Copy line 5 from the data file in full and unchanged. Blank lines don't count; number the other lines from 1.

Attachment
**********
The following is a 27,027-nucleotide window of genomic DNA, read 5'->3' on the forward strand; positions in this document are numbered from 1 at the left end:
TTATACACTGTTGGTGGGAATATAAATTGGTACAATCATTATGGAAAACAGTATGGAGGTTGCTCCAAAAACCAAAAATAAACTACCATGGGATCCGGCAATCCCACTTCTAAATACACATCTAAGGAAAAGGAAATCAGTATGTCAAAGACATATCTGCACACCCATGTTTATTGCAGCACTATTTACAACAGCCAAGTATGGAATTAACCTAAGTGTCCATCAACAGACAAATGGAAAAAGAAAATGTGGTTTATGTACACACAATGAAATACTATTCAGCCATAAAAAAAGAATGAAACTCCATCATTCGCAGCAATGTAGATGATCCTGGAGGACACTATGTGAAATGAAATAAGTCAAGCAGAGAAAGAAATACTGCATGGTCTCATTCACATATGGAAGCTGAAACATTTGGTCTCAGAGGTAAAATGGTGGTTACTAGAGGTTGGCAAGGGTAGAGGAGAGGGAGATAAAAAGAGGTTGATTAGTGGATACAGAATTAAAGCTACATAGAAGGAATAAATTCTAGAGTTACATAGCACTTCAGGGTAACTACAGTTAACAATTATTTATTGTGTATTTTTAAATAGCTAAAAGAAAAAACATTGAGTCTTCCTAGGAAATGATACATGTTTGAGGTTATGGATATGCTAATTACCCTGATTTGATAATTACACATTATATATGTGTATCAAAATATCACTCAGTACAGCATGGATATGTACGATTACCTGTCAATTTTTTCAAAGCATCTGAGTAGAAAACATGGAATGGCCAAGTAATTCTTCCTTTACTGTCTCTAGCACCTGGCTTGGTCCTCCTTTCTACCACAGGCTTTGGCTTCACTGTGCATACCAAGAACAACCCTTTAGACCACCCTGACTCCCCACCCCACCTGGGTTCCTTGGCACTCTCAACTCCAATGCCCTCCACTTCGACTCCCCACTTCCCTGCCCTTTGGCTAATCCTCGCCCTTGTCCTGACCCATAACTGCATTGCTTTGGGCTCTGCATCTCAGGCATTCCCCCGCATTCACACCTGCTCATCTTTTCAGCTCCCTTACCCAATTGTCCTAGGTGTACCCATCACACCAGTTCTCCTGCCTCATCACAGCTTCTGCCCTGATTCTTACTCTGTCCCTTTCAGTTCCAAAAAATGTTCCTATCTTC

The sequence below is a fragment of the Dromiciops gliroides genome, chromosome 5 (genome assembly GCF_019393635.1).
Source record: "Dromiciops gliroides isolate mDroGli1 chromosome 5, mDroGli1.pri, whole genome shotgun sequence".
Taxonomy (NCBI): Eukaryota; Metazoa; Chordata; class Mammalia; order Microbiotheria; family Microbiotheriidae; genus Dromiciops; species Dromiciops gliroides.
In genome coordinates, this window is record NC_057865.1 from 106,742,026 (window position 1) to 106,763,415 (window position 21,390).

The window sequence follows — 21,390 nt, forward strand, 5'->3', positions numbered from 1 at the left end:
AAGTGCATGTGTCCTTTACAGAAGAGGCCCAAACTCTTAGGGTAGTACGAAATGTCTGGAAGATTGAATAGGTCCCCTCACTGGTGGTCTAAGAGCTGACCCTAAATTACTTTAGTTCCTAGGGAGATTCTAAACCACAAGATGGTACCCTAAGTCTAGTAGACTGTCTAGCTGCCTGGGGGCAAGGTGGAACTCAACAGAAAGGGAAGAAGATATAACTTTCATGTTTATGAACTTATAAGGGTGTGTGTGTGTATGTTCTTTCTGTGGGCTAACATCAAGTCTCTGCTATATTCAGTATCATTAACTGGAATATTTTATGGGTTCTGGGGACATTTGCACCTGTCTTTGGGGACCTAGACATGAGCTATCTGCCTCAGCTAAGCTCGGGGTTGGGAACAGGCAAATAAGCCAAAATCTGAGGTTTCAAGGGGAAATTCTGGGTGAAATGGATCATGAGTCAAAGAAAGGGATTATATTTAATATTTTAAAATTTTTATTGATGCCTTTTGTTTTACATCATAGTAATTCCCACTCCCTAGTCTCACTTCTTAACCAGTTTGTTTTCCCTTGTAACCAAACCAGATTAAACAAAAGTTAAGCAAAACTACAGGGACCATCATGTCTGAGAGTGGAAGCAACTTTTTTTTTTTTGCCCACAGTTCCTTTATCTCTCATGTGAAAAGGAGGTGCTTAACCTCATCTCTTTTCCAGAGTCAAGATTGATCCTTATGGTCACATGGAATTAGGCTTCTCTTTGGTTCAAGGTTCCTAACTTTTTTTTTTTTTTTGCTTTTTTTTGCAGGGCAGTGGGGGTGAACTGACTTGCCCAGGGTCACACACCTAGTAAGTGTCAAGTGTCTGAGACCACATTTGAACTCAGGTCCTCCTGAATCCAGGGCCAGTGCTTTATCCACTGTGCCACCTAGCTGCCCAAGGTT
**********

Taxonomy (NCBI): Eukaryota; Metazoa; Chordata; class Mammalia; order Microbiotheria; family Microbiotheriidae; genus Dromiciops; species Dromiciops gliroides.